P.S. though Cousins correctly labels John A. Alonzo as the cinematographer for this film, Chinatown and Internal Affairs, he incorrectly credits him for Close Encounters of the Third Kind, which was photographed by the late great Vilmos Zsigmond.

Here is a youtube video link to Mark Cousins Moviedrome intro to Scarface

Here is a youtube video link to the film’s original theatrical trailer

Moviedrome Mondays: Kiss Me Deadly (1955)

While this is far from my last Moviedrome Monday entry, this week’s entry serves as Alex Cox’s final appearance on Moviedrome as host. 3 years later, Moviedrome would be rebooted with Mark Cousins taking over hosting duties from 1997 to 2000.

Kiss Me Deadly (1955)

I have posted a youtube video link below to Moviedrome presenter Alex Cox’s introduction to legendary two-fisted director Robert Aldrich’s 1955 cult film noir classic Kiss Me Deadly. Readers can also read Cox’s intro transcript here. The episode’s original airdate was September 12, 1994 (read here). Considering how influential this film was on his own Repo Man, Kiss Me Deadly serves as the perfect film for Cox to end his Moviedrome years on. Since it is hard for me to do justice to this film noir gem, click here to read my review of the film from three years earlier. If any of you readers are interested, here is a link to my favorite Robert Aldrich films (read here).

Here is a youtube video link to Alex Cox’s Moviedrome intro to Kiss Me Deadly

Here is a youtube video link to Alex Cox’s commentary on Kiss Me Deadly, but I can’t remember If this was the special feature from the US Blu-Ray/DVD Criterion edition or not.

Here is a youtube video link to the film’s original theatrical trailer

Also, here is a youtube video link to screenwriter Josh Olson’s Trailers from Hell commentary on it

Also, here is a youtube video link to TCM (Turner Classic Movies) Eddie Muller’s intro and outro to it as part of his Noir Alley lineup from last year.

Moviedrome Mondays: Major Dundee (1965) and Bring Me the Head of Alfredo Garcia (1974)

This week’s Moviedrome Monday entry consists of two films by late great legendary director Bloody Sam (a.k.a. Sam Peckinpah). If any of you readers are interested, here is a link to my favorite Sam Peckinpah films (read here).

Major Dundee (1965)

I have posted a youtube video link below to Moviedrome presenter Alex Cox’s introduction to Peckinpah’s 1965 cavalry western Major Dundee. Readers can also read Cox’s intro transcript here. The episode’s original airdate was September 4, 1994 (read here). Though I still love the film, I do agree with Cox that Columbia Pictures (the distributor) meddling of Major Dundee is too hard to shake off. Major Dundee originally ran 278 minutes long (though this has been highly debated), before being cut down to a reported 156, 136 and finally, 123 (read here). That last one served as the theatrical cut. In 2005, the restored 136-minute cut became available here in the US on DVD (read here). Whether it is the theatrical or restored cut, I do agree with Cox’s eloquent assertion that even an incomplete Major Dundee being better than no Major Dundee at all.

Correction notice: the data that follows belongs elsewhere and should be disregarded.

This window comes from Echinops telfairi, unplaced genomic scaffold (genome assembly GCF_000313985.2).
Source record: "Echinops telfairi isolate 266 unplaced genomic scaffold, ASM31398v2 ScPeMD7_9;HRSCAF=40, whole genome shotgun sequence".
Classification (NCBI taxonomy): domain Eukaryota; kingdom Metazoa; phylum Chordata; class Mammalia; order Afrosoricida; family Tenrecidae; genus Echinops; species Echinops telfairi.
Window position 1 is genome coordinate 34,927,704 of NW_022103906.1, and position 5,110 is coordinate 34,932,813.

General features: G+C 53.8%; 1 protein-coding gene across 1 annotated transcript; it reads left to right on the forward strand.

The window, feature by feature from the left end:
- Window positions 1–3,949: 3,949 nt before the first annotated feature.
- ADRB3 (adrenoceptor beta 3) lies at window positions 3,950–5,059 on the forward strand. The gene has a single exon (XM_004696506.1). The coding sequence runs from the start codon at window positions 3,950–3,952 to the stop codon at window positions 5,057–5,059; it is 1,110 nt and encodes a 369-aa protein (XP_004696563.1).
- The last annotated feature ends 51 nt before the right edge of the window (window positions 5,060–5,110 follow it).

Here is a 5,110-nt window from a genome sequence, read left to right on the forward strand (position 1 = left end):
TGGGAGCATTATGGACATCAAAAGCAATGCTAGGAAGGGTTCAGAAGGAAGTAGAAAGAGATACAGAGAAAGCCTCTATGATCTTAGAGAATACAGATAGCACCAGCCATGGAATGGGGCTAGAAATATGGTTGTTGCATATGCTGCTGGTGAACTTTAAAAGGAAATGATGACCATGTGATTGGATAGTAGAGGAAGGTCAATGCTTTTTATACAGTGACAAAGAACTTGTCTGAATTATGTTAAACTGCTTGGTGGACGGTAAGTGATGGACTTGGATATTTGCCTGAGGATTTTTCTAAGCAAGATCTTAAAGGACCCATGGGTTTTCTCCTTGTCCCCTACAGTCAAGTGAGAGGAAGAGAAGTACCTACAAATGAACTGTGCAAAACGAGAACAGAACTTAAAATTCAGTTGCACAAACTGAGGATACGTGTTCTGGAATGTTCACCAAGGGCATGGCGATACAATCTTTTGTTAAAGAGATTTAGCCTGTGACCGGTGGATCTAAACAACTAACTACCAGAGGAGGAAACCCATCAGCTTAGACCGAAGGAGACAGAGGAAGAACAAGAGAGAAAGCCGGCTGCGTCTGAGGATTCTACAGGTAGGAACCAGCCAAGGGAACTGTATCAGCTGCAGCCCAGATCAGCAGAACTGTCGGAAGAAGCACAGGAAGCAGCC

Here is a youtube video link to Alex Cox’s Moviedrome intro to Major Dundee

Here is a youtube video link to the film’s original theatrical trailer

Also, here is a youtube video link to film distributor Michael Schlesinger’s Trailers from Hell commentary for it

Bring Me the Head of Alfredo Garcia (1974)

Once again, I have posted a youtube video link below to Moviedrome presenter Alex Cox’s introduction to Peckinpah’s vastly underrated 1974 Neo-Western gem Bring Me the Head of Alfredo Garcia. Readers can also read Cox’s intro transcript here. The episode’s original airdate was September 5, 1994 (read here). I am so glad that Cox reversed his opinion on Bring Me the Head of Alfredo Garcia because like him, I too regard it as Peckinpah’s second greatest film after his 1969 magnum opus The Wild Bunch. Cox’s commentary is (as usual) articulate and insightful. Like him, I also think that Peckinpah may have seen Bennie (Warren Oates character) as a metaphor for himself.